It is an extremely rigid system of steel members that pass around and over the front and rear seats. The parts likely to be subjected to the highest forces are reinforced by high-tensile steel and extra metal thickness and all the joints are carefully designed to resist tearing. The A and B-pillars are formed from several layers of high strength steel and a unique jointing process is used where the pillars meet the roof rails. This provides very good protection in the rare event of a rollover accident.

Side impact protection
In side impacts, the body structure is designed to distribute the stresses over as large an area as possible, using all parts of the body sides and most of the safety cage. There are strong beams in all the doors, which also have large sill overlaps to prevent them caving in. The side sills themselves are reinforced and the steel used for the door beams is four times the strength of normal steel, produced in a special patented process.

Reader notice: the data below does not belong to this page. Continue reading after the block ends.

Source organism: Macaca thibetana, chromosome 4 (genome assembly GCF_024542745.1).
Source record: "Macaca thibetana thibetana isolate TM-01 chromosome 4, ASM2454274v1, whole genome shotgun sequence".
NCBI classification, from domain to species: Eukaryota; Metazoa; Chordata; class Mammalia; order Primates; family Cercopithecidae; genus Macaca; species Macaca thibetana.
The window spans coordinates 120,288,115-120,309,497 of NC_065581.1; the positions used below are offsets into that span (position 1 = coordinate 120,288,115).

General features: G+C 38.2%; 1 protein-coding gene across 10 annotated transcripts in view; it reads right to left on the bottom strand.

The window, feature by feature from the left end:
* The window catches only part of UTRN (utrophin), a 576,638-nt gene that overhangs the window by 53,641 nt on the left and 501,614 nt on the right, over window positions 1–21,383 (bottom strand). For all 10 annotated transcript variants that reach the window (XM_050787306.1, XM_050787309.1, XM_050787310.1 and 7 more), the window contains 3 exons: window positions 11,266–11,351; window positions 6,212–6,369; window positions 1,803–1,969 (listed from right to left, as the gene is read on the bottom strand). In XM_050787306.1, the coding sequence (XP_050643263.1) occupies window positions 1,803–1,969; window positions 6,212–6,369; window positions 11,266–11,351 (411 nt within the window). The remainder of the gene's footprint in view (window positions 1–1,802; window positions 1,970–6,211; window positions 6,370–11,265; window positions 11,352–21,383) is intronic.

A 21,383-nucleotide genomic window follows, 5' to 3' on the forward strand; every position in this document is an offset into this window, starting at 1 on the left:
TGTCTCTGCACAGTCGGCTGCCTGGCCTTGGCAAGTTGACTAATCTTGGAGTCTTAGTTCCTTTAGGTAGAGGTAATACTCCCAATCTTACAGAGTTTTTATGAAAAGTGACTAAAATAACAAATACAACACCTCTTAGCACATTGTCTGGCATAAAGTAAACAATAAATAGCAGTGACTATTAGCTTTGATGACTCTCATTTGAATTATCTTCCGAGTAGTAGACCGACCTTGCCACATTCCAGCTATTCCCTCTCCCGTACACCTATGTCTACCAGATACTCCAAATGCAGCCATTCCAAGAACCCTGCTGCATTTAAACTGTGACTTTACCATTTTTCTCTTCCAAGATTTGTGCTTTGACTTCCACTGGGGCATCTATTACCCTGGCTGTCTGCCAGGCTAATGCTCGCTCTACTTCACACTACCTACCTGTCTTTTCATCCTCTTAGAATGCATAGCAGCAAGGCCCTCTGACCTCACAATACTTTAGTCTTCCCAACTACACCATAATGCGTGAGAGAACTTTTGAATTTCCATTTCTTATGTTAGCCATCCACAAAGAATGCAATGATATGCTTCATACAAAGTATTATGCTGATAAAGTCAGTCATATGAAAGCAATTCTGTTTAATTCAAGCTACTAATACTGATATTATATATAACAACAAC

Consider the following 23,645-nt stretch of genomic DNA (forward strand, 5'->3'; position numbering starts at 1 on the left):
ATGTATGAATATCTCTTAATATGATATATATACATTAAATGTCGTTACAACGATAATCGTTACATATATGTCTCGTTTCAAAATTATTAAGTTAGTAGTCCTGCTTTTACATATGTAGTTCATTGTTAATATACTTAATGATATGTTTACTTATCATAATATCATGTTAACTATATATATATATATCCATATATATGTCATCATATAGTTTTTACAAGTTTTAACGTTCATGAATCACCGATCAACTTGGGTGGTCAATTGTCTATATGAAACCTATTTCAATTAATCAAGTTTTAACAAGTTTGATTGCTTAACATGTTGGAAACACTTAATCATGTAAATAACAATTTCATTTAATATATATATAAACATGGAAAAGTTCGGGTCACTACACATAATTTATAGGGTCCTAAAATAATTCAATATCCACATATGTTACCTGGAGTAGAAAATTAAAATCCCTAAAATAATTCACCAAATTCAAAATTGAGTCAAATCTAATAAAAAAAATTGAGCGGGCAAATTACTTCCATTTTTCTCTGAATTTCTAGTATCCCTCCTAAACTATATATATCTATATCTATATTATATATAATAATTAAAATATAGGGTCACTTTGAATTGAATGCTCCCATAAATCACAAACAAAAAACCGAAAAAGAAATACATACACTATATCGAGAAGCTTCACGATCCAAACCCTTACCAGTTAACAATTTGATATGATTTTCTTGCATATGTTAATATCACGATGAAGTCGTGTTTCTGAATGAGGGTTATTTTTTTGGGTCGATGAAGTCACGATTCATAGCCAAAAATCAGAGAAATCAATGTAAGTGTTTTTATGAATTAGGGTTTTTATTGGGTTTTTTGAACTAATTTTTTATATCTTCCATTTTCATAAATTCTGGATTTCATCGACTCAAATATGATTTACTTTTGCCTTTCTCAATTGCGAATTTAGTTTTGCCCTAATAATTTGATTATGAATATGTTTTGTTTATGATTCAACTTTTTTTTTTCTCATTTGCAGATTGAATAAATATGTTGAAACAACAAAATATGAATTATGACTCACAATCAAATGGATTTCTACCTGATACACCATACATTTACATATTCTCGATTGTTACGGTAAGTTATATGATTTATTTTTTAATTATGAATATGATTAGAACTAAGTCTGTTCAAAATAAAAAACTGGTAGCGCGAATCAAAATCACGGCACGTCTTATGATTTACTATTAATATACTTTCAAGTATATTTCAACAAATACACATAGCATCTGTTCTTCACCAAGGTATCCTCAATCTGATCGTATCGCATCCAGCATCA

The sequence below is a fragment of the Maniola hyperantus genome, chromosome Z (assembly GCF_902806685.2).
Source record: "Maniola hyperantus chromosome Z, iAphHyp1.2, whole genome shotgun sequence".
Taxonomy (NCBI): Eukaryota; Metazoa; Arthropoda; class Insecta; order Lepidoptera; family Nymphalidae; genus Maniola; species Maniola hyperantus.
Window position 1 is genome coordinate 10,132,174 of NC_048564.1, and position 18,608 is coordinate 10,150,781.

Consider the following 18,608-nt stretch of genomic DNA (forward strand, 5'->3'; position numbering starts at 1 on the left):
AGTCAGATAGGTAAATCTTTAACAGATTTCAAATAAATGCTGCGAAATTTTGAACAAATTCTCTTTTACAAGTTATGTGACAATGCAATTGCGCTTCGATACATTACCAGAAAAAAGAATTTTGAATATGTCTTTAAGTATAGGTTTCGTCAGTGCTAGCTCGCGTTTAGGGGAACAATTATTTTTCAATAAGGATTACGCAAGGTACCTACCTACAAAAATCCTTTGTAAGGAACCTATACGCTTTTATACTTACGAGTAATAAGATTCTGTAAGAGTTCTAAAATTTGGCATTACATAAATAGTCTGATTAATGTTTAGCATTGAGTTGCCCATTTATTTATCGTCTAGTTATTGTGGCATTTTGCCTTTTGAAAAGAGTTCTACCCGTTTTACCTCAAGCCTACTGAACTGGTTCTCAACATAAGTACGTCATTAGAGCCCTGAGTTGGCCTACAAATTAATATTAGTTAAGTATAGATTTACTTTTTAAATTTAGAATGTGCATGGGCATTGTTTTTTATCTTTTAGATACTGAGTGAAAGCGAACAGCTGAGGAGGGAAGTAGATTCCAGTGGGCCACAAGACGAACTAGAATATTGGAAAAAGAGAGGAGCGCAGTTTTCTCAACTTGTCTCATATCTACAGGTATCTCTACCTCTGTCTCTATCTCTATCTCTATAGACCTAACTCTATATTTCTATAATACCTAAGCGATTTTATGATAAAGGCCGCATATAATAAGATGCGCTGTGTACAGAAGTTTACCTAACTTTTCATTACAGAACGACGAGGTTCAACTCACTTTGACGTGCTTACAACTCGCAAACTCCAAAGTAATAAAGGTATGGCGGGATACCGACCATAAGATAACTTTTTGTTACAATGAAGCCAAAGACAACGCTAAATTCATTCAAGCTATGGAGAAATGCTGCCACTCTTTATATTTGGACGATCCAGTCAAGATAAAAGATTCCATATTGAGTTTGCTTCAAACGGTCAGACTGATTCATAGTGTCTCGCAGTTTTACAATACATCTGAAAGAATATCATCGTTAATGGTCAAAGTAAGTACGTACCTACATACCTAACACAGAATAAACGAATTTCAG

The B pillars are designed with a predetermined deformation behaviour that helps protect the parts of an occupant’s body nearest to the impact. “The side structure is designed to behave like a pendulum,” says Lenhof. “This mechanism, together with our side airbag, provides the optimal protection for the more sensitive parts of the human body, such as ribs, head and chest. We allow more deformation in the lower part of the B-pillar to channel most of the forces down to the more robust parts of the body.

“The upper part of the B-pillar acts like of hinge point, so that it stays in place and allows the lower part to move inwards. That way you get the best effect from the side airbag which only works well if there is a strong section for it to react against.”